Open Access

Complete genome sequence of Bacteroides helcogenes type strain (P 36–108T)

  • Amrita Pati1,
  • Sabine Gronow2,
  • Ahmet Zeytun1, 3,
  • Alla Lapidus1,
  • Matt Nolan1,
  • Nancy Hammon1,
  • Shweta Deshpande1,
  • Jan-Fang Cheng1,
  • Roxane Tapia1, 3,
  • Cliff Han1, 3,
  • Lynne Goodwin1, 3,
  • Sam Pitluck1,
  • Konstantinos Liolios1,
  • Ioanna Pagani1,
  • Natalia Ivanova1,
  • Konstantinos Mavromatis1,
  • Amy Chen4,
  • Krishna Palaniappan4,
  • Miriam Land1, 5,
  • Loren Hauser1, 5,
  • Yun-Juan Chang1, 5,
  • Cynthia D. Jeffries1, 5,
  • John C. Detter1,
  • Evelyne Brambilla2,
  • Manfred Rohde6,
  • Markus Göker2,
  • Tanja Woyke1,
  • James Bristow1,
  • Jonathan A. Eisen1, 7,
  • Victor Markowitz4,
  • Philip Hugenholtz1, 8,
  • Nikos C. Kyrpides1,
  • Hans-Peter Klenk2 and
  • Susan Lucas1
Standards in Genomic Sciences20114:4010045

https://doi.org/10.4056/sigs.1513795

Published: 4 March 2011

Abstract

Bacteroides helcogenes Benno et al. 1983 is of interest because of its isolated phylogenetic location and, although it has been found in pig feces and is known to be pathogenic for pigs, occurrence of this bacterium is rare and it does not cause significant damage in intensive animal husbandry. The genome of B. helcogenes P 36–108T is already the fifth completed and published type strain genome from the genus Bacteroides in the family Bacteroidaceae. The 3,998,906 bp long genome with its 3,353 protein-coding and 83 RNA genes consists of one circular chromosome and is a part of the Genomic Encyclopedia of Bacteria and Archaea project.

Keywords

strictly anaerobic mesophilic nonmotile Gram-negative chemoorganotrophic pig abscess animal pathogen Bacteroidaceae GEBA

Introduction

Strain P 36–108T (= DSM 20613 = ATCC 35417 = JCM 6297) is the type strain of Bacteroides helcogenes, one of currently 39 species in the genus Bacteroides [12]. The species epithet of B. helcogenes is derived from the Greek noun helkos meaning ‘abscess’ and the Greek verb gennaio meaning ‘produce’, referring to the pathogenic, probably intestinal, abscess-producing properties of the species [2]. B. helcogenes strain P36-108T was isolated from a pig abscess in Japan, and described by Benno et al. in 1983 [2]. Nine further isolates of B. helcogenes have been obtained from pig abscesses whereas two other isolates originated from pig feces. Here we present a summary classification and a set of features for B. helcogenes P 36–108T, together with the description of the complete genomic sequencing and annotation.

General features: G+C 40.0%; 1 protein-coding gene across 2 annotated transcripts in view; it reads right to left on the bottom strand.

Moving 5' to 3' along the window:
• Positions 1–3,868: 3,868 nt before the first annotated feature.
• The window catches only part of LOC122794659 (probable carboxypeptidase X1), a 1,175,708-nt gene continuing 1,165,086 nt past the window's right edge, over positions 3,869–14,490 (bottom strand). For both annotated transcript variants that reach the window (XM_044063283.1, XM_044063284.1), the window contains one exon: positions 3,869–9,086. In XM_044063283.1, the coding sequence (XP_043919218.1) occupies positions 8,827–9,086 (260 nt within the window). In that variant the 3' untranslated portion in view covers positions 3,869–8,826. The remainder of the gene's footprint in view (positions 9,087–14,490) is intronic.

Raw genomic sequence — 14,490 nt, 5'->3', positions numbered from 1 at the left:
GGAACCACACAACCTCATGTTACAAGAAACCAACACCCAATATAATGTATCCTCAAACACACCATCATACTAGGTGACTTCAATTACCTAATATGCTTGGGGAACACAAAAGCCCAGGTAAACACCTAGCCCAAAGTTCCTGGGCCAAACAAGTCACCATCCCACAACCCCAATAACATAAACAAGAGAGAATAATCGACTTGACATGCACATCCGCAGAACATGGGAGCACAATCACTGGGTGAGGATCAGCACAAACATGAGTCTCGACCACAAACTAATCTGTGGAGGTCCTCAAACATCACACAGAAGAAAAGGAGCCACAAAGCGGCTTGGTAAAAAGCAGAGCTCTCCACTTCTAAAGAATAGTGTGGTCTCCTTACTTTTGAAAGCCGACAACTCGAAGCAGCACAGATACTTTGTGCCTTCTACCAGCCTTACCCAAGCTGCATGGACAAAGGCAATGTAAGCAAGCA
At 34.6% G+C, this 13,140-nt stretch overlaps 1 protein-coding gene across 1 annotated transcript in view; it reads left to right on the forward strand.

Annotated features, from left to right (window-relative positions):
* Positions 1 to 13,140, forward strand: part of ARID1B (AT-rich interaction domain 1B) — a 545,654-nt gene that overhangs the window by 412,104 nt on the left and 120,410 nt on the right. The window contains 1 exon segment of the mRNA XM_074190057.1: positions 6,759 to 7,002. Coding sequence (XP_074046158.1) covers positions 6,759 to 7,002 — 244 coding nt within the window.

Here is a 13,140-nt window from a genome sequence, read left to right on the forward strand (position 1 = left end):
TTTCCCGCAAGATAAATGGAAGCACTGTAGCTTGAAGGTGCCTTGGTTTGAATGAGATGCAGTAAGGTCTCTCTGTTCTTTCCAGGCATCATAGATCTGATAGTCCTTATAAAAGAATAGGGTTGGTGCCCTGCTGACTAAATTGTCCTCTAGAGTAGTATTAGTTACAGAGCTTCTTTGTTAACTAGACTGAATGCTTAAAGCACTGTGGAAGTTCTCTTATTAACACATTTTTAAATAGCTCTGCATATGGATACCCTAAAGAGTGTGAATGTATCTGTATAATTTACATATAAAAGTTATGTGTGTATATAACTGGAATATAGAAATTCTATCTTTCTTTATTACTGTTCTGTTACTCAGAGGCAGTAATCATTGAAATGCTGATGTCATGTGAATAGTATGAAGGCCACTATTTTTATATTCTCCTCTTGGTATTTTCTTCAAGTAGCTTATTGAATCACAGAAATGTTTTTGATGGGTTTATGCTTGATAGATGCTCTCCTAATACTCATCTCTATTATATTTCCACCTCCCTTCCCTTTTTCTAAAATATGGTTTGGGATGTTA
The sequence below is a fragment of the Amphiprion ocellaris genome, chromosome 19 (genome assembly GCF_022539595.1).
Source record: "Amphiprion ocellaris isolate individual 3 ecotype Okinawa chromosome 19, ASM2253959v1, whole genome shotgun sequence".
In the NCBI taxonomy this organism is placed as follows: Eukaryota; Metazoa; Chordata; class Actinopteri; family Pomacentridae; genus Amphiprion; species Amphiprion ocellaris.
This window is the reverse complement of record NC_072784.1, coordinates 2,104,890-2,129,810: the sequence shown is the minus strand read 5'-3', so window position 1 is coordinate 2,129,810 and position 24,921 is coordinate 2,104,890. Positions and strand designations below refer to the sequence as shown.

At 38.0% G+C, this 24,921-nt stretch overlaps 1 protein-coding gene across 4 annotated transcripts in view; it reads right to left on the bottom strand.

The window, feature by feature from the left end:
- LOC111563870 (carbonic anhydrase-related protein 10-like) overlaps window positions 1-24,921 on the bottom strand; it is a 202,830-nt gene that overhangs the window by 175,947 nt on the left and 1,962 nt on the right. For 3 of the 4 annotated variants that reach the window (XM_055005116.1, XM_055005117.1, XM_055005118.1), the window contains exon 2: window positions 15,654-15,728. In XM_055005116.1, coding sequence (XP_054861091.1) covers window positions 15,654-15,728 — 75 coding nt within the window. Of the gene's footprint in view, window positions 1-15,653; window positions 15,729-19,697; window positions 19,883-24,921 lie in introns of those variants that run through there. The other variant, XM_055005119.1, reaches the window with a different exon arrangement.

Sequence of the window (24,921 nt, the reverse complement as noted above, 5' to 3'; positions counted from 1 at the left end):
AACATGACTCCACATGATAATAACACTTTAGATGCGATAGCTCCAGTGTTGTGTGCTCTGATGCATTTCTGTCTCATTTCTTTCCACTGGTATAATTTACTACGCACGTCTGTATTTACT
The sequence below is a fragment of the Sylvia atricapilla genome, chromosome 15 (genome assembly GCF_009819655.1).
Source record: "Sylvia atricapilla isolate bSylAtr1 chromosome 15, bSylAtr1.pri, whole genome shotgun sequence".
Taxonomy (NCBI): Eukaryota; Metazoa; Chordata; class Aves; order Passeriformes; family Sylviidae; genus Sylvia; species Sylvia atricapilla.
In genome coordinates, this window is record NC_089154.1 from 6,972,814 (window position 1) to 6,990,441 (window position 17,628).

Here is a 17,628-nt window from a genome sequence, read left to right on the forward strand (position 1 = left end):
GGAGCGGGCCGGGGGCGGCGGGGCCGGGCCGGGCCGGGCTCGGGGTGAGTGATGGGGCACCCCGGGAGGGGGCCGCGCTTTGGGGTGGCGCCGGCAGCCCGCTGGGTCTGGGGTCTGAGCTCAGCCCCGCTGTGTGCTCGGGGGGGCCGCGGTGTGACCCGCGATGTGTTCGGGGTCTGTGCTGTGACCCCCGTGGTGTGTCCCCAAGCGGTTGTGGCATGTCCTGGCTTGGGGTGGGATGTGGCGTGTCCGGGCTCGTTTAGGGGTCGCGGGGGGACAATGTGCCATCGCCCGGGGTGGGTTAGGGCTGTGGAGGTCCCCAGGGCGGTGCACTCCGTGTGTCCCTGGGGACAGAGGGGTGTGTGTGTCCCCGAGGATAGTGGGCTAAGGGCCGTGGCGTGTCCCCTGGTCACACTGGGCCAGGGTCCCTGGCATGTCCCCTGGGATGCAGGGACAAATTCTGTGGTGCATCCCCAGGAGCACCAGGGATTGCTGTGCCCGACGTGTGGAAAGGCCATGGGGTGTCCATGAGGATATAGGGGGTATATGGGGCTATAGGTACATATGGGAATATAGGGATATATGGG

Classification and features

A representative genomic 16S rRNA sequence of B. helcogenes was compared using NCBI BLAST under default values (e.g., considering only the high-scoring segment pairs (HSPs) from the best 250 hits) with the most recent release of the Greengenes database [3] and the relative frequencies, weighted by BLAST scores, of taxa and keywords (reduced to their stem [4]) were determined. The single most frequent genus was Bacteroides (100%) (33 hits in total). Regarding the 21 hits to sequences from other members of the genus, the average identity within HSPs was 92.7%, whereas the average coverage by HSPs was 84.5%. Among all other species, the one yielding the highest score was Bacteroides ovatus, which corresponded to an identity of 93.4% and a HSP coverage of 86.6%. The highest-scoring environmental sequence was AM275453 (‘fecal microbiota irritable bowel syndrome patients differs significantly from that of healthy subjects’), which showed an identity of 95.5% and a HSP coverage of 84.3%. The most frequently occurring keywords within the labels of environmental samples which yielded hits were ‘human’ (11.0%), ‘fecal’ (9.5%), ‘microbiota’ (8.8%), ‘sequenc’ (5.4%) and ‘gut’ (5.4%) (217 hits in total). The most frequently occurring keywords within the labels of environmental samples which yielded hits of a higher score than the highest scoring species were ‘fecal/human’ (13.3%), ‘feedlot’ (5.2%), ‘bowel, faecal, healthi, irrit, microbiota, patient, significantli, subject, syndrom’ (2.7%) and ‘beef, cattl, coli, escherichia, feedbunk, habitat, marc, materi, neg, pen, primari, secondari, stec, surfac, synecolog, top, west’ (2.6%) (6 hits in total). Most of these keywords are in accordance with the isolation sites of the different isolates and strongly suggest that B. helcogenes, like many other species of the genus Bacteroides, is associated with the intestinal tract of the host in the case of B. helcogenes, this host is the pig [2].

Figure 1 shows the phylogenetic neighborhood of B. helcogenes P 36–108T in a 16S rRNA based tree. The sequences of the five 16S rRNA gene copies in the genome differ from each other by up to 20 nucleotides, and differ by up to 13 nucleotides from the previously published 16S rRNA sequence (AB200227).
Figure 1.

Phylogenetic tree highlighting the position of B. helcogenes relative to those type strains within the genus that appeared within a monophyletic Bacteroides main clade in preliminary analyses. Note that several of the Bacteroides type strain 16S rRNA sequences (from B. cellulosolvens, B. galacturonicus, B. pectinophilus, B. vulgatus) did not cluster together with this clade (data not shown, but see [5]) and were omitted from the main phylogenetic inference analysis. The same holds for the sequence from Anaerorhabdus furcosa (GU585668; also Bacteroidaceae). Other Bacteroides species lacked a sufficiently long 16S rRNA sequence and also had to be omitted (B. coagulans, B. xylanolyticus). The tree was inferred from 1,414 aligned characters [67] of the 16S rRNA gene sequence under the maximum likelihood criterion [8] and rooted with the type strain of the family ‘Prevotellaceae’. The branches are scaled in terms of the expected number of substitutions per site. Numbers above branches are support values from 1,000 bootstrap replicates [9] if larger than 60%. Lineages with type strain genome sequencing projects registered in GOLD [10] are shown in blue, published genomes [11] and Prevotella melaninogenica released Genbank accession CP002122 in bold.